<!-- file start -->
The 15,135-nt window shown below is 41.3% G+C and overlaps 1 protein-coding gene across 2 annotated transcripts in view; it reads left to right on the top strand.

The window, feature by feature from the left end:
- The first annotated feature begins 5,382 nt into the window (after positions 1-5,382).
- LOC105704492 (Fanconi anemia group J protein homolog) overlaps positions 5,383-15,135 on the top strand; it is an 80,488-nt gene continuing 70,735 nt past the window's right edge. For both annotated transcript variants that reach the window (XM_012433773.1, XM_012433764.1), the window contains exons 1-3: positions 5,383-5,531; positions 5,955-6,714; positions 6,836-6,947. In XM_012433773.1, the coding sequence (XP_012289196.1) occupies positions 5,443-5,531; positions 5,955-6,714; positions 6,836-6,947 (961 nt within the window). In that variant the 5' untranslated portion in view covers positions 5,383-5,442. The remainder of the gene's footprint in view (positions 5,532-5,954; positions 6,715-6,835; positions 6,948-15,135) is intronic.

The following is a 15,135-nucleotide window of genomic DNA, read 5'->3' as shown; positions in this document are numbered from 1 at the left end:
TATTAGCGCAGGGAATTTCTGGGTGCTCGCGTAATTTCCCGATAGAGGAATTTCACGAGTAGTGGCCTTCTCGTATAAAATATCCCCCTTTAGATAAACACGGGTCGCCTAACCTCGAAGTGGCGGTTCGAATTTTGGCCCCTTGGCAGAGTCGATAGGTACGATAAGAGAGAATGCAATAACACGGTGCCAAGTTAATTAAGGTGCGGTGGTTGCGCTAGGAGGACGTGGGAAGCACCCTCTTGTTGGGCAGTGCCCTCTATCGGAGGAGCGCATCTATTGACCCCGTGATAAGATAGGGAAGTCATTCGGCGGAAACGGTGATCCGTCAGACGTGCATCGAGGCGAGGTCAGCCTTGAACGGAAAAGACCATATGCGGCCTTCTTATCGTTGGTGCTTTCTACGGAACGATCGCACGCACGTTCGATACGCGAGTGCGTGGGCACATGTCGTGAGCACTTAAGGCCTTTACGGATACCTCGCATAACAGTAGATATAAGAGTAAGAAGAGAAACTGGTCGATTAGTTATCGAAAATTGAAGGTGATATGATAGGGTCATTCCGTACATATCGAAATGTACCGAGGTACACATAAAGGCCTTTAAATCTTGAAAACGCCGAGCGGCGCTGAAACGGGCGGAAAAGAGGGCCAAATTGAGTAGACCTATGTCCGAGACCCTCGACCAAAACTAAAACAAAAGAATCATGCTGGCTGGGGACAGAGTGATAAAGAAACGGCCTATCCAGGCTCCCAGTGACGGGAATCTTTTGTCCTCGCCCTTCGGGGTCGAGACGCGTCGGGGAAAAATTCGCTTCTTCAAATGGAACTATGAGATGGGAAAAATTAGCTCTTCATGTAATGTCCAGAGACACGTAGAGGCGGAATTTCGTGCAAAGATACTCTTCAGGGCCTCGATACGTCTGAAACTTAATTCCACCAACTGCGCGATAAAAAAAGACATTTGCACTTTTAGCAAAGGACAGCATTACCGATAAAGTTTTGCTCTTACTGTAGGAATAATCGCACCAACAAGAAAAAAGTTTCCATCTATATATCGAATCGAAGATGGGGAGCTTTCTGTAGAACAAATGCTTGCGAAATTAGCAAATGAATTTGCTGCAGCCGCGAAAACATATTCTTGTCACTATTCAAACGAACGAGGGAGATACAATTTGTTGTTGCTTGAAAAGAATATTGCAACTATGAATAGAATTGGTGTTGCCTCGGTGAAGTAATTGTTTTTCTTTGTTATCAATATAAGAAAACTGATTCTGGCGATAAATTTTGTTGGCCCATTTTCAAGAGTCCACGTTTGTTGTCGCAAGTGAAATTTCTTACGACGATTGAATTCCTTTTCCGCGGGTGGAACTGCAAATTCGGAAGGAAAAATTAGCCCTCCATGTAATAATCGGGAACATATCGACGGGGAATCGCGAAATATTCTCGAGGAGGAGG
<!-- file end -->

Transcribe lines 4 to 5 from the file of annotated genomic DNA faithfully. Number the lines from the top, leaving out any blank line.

- LOC105704492 (Fanconi anemia group J protein homolog) overlaps positions 5,383-15,135 on the top strand; it is an 80,488-nt gene continuing 70,735 nt past the window's right edge. For both annotated transcript variants that reach the window (XM_012433773.1, XM_012433764.1), the window contains exons 1-3: positions 5,383-5,531; positions 5,955-6,714; positions 6,836-6,947. In XM_012433773.1, the coding sequence (XP_012289196.1) occupies positions 5,443-5,531; positions 5,955-6,714; positions 6,836-6,947 (961 nt within the window). In that variant the 5' untranslated portion in view covers positions 5,383-5,442. The remainder of the gene's footprint in view (positions 5,532-5,954; positions 6,715-6,835; positions 6,948-15,135) is intronic.

The following is a 15,135-nucleotide window of genomic DNA, read 5'->3' as shown; positions in this document are numbered from 1 at the left end: